Methodology for Analysis of Solid Oxide Cells via Raman Spectroscopy

Wednesday, 29 July 2015: 10:40
Lomond Auditorium (Scottish Exhibition and Conference Centre)
J. Manerova, A. V. Call, D. C. Sinclair, and R. H. Elder (University of Sheffield)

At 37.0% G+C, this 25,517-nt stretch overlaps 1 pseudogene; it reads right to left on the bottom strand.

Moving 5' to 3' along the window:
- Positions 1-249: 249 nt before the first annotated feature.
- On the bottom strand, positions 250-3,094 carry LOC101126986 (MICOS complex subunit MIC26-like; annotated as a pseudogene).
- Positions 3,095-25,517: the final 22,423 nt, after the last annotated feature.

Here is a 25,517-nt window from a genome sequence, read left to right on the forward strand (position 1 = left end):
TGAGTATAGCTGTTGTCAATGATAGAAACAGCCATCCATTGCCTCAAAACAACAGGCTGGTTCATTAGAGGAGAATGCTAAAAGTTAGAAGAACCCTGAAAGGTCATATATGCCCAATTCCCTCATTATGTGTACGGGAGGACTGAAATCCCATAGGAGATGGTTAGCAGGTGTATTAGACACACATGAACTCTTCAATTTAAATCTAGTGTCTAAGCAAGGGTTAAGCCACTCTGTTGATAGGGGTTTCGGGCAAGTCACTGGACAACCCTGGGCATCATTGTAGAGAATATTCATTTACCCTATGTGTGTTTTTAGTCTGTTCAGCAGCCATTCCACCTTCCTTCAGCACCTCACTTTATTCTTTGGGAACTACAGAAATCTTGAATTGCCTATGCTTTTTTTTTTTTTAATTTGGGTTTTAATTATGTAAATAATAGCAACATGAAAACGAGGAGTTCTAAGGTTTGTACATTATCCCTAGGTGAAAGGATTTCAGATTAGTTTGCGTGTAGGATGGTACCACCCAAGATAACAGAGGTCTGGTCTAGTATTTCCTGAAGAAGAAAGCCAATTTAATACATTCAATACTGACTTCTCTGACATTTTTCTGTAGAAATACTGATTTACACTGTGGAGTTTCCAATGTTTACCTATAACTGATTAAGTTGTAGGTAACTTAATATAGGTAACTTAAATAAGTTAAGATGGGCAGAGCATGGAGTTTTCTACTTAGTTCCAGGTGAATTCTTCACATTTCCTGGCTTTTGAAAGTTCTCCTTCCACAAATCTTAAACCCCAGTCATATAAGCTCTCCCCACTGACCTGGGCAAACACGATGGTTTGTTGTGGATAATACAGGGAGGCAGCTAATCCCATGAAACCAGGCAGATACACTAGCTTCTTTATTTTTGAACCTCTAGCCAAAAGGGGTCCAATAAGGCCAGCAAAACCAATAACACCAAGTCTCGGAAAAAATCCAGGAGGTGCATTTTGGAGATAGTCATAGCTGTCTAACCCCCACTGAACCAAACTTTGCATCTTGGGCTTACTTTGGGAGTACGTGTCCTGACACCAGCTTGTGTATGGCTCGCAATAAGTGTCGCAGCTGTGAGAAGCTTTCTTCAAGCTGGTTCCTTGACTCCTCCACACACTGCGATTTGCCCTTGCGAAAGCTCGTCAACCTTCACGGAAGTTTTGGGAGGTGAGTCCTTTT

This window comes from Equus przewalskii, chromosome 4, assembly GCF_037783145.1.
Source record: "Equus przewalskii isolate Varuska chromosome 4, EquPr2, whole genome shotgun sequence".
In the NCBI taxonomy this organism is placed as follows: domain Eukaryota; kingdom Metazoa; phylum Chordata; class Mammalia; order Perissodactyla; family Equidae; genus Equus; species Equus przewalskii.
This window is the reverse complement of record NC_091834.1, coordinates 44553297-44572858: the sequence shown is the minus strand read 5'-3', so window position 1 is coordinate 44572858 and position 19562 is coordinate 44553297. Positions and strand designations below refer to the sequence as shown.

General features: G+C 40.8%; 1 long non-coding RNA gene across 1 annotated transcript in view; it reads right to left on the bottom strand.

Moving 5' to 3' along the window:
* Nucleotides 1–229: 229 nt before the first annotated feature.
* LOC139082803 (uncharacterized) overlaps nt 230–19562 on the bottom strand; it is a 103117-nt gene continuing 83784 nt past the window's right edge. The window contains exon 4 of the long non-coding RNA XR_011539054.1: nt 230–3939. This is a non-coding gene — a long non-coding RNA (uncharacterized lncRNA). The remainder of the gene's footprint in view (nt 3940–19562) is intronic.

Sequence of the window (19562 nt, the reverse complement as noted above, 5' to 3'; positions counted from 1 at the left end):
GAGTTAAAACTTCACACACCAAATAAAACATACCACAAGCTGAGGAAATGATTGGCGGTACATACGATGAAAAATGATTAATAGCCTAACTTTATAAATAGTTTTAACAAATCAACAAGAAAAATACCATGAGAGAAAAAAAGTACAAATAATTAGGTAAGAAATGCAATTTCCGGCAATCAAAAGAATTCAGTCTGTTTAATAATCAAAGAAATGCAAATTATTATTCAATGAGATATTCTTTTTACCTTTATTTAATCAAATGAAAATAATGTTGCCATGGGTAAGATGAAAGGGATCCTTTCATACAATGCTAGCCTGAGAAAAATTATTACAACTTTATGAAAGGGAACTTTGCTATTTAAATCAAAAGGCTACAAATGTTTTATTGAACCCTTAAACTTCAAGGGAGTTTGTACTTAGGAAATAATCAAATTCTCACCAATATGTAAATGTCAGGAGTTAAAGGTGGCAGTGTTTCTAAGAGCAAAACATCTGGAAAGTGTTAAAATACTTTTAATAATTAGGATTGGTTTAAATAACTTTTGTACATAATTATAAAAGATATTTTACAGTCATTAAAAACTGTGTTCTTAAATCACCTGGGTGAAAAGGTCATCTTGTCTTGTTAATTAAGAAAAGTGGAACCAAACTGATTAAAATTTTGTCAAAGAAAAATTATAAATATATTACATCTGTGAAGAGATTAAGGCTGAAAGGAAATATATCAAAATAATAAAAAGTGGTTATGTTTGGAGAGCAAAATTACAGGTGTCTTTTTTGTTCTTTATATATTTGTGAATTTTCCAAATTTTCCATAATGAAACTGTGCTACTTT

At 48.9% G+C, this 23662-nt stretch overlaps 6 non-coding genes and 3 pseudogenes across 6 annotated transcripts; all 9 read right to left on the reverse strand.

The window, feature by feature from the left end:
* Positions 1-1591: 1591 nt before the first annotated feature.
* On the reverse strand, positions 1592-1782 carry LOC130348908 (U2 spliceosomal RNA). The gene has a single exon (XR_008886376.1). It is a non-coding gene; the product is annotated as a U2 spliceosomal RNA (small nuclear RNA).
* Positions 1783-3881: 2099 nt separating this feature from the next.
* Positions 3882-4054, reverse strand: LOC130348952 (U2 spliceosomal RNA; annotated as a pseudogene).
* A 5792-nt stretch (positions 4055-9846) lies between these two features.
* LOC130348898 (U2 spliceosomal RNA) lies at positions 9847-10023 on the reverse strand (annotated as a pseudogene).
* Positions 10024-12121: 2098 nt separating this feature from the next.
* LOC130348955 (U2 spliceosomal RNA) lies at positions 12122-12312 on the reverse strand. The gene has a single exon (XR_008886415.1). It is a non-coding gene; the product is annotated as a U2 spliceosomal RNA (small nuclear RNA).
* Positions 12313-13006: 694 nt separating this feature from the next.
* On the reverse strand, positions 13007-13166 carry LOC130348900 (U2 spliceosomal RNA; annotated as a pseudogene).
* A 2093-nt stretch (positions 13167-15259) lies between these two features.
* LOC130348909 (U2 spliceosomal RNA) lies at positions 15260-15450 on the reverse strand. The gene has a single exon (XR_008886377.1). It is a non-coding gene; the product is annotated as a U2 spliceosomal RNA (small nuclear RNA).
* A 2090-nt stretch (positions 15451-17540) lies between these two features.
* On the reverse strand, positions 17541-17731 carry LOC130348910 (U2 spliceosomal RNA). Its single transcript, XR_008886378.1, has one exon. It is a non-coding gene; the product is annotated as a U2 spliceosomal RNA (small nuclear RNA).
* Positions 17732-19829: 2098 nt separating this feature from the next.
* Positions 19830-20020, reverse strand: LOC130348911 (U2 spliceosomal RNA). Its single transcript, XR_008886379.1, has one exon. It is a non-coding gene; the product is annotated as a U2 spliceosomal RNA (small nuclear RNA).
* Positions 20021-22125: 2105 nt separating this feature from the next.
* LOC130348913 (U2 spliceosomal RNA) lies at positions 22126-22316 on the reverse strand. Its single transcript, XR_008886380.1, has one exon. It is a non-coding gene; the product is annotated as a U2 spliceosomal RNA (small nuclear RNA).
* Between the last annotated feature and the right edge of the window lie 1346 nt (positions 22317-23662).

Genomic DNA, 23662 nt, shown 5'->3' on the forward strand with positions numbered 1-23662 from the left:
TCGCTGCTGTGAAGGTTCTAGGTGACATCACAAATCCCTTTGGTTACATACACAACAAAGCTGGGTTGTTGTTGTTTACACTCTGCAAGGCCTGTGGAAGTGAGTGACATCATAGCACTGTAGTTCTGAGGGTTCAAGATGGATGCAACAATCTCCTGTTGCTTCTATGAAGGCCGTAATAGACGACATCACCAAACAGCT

Solid oxide cells (SOCs) are highly efficient electrochemical energy conversion devices capable of operating in both fuel cell and electrolysis modes. The operating temperatures of SOCs (500 – 800 oC, for IT-SOCs) create opportunities for direct utilisation of a wide variety of reactants, including low-grade fuels such as biogas, however, in-situ characterisation of evolving electrode morphologies and compositions is challenging.  Conventional in-situ characterisation techniques, including impedance spectroscopy, can provide valuable information about electrochemical processes, but are unable to resolve specific chemical and physical changes during cell operation which can adversely affect SOC performance. Raman spectroscopy is a valuable analytical tool for in-operando monitoring of SOCs. Molecular species adsorbed on the surface can be identified, thus providing direct insight into reaction intermediates, material phase transformations and the presence of contaminants and poisons, such as carbon, chromium, sulfur and silica. Raman spectroscopy is a versatile technique that can be used for temperature sensing, semi-quantitative estimation of infiltrated material and many other applications. The design of optically accessible experimental setup will be presented alongside methodology for obtaining and interpreting in-situ Raman spectroscopic measurements. Raman spectroscopic evidence of carbon deposition during CO2 electrolysis will be discussed.